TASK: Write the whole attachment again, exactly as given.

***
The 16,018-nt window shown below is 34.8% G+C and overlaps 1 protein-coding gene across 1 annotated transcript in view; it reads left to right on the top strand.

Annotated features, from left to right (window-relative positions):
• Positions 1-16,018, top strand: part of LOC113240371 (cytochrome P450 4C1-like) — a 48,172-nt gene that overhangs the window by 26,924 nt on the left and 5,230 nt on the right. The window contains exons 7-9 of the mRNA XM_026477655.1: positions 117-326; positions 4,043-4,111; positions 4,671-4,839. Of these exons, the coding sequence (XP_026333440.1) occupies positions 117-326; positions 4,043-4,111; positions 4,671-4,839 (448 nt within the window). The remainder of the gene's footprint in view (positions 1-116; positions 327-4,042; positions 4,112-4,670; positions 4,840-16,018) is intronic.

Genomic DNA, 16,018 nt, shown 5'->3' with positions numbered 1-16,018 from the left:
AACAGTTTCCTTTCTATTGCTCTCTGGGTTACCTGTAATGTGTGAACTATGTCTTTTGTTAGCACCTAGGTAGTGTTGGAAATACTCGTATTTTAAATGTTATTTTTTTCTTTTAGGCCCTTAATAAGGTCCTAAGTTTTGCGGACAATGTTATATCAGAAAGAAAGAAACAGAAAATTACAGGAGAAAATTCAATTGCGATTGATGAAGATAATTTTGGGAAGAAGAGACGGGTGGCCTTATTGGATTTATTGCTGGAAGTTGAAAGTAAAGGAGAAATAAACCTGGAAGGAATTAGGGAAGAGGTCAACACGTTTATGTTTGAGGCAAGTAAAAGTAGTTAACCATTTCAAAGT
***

The 16,018-nt window shown below is 34.8% G+C and overlaps 1 protein-coding gene across 1 annotated transcript in view; it reads left to right on the top strand.

Annotated features, from left to right (window-relative positions):
• Positions 1-16,018, top strand: part of LOC113240371 (cytochrome P450 4C1-like) — a 48,172-nt gene that overhangs the window by 26,924 nt on the left and 5,230 nt on the right. The window contains exons 7-9 of the mRNA XM_026477655.1: positions 117-326; positions 4,043-4,111; positions 4,671-4,839. Of these exons, the coding sequence (XP_026333440.1) occupies positions 117-326; positions 4,043-4,111; positions 4,671-4,839 (448 nt within the window). The remainder of the gene's footprint in view (positions 1-116; positions 327-4,042; positions 4,112-4,670; positions 4,840-16,018) is intronic.

Genomic DNA, 16,018 nt, shown 5'->3' with positions numbered 1-16,018 from the left:
AACAGTTTCCTTTCTATTGCTCTCTGGGTTACCTGTAATGTGTGAACTATGTCTTTTGTTAGCACCTAGGTAGTGTTGGAAATACTCGTATTTTAAATGTTATTTTTTTCTTTTAGGCCCTTAATAAGGTCCTAAGTTTTGCGGACAATGTTATATCAGAAAGAAAGAAACAGAAAATTACAGGAGAAAATTCAATTGCGATTGATGAAGATAATTTTGGGAAGAAGAGACGGGTGGCCTTATTGGATTTATTGCTGGAAGTTGAAAGTAAAGGAGAAATAAACCTGGAAGGAATTAGGGAAGAGGTCAACACGTTTATGTTTGAGGCAAGTAAAAGTAGTTAACCATTTCAAAGT